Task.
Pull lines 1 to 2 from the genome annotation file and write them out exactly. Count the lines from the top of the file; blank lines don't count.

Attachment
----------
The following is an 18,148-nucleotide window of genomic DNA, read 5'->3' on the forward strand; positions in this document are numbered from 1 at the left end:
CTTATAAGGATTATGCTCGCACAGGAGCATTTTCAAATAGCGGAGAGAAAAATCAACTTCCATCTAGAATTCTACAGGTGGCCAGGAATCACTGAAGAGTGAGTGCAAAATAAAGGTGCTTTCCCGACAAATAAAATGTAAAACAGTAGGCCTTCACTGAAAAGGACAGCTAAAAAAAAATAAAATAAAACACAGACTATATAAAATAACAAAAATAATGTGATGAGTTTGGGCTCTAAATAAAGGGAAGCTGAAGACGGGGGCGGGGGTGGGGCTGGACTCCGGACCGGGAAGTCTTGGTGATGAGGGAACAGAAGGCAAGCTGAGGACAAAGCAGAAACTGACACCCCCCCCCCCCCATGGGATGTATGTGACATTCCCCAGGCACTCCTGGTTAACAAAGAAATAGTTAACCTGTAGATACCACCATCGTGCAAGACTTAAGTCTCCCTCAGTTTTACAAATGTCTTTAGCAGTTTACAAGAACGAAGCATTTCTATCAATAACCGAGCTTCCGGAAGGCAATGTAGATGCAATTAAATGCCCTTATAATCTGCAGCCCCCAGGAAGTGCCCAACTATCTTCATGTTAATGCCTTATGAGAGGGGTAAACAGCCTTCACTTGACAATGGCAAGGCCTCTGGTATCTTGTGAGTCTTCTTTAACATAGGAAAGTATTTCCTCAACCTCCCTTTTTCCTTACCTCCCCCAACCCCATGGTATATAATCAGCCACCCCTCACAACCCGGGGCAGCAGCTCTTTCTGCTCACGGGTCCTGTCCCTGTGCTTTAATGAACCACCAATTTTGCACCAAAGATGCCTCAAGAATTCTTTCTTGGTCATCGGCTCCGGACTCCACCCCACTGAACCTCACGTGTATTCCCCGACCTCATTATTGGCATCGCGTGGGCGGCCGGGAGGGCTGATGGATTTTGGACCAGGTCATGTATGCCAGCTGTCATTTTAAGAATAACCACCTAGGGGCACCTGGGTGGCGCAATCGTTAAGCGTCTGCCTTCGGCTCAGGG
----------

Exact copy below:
The following is an 18,148-nucleotide window of genomic DNA, read 5'->3' on the forward strand; positions in this document are numbered from 1 at the left end:
CTTATAAGGATTATGCTCGCACAGGAGCATTTTCAAATAGCGGAGAGAAAAATCAACTTCCATCTAGAATTCTACAGGTGGCCAGGAATCACTGAAGAGTGAGTGCAAAATAAAGGTGCTTTCCCGACAAATAAAATGTAAAACAGTAGGCCTTCACTGAAAAGGACAGCTAAAAAAAAATAAAATAAAACACAGACTATATAAAATAACAAAAATAATGTGATGAGTTTGGGCTCTAAATAAAGGGAAGCTGAAGACGGGGGCGGGGGTGGGGCTGGACTCCGGACCGGGAAGTCTTGGTGATGAGGGAACAGAAGGCAAGCTGAGGACAAAGCAGAAACTGACACCCCCCCCCCCCCATGGGATGTATGTGACATTCCCCAGGCACTCCTGGTTAACAAAGAAATAGTTAACCTGTAGATACCACCATCGTGCAAGACTTAAGTCTCCCTCAGTTTTACAAATGTCTTTAGCAGTTTACAAGAACGAAGCATTTCTATCAATAACCGAGCTTCCGGAAGGCAATGTAGATGCAATTAAATGCCCTTATAATCTGCAGCCCCCAGGAAGTGCCCAACTATCTTCATGTTAATGCCTTATGAGAGGGGTAAACAGCCTTCACTTGACAATGGCAAGGCCTCTGGTATCTTGTGAGTCTTCTTTAACATAGGAAAGTATTTCCTCAACCTCCCTTTTTCCTTACCTCCCCCAACCCCATGGTATATAATCAGCCACCCCTCACAACCCGGGGCAGCAGCTCTTTCTGCTCACGGGTCCTGTCCCTGTGCTTTAATGAACCACCAATTTTGCACCAAAGATGCCTCAAGAATTCTTTCTTGGTCATCGGCTCCGGACTCCACCCCACTGAACCTCACGTGTATTCCCCGACCTCATTATTGGCATCGCGTGGGCGGCCGGGAGGGCTGATGGATTTTGGACCAGGTCATGTATGCCAGCTGTCATTTTAAGAATAACCACCTAGGGGCACCTGGGTGGCGCAATCGTTAAGCGTCTGCCTTCGGCTCAGGG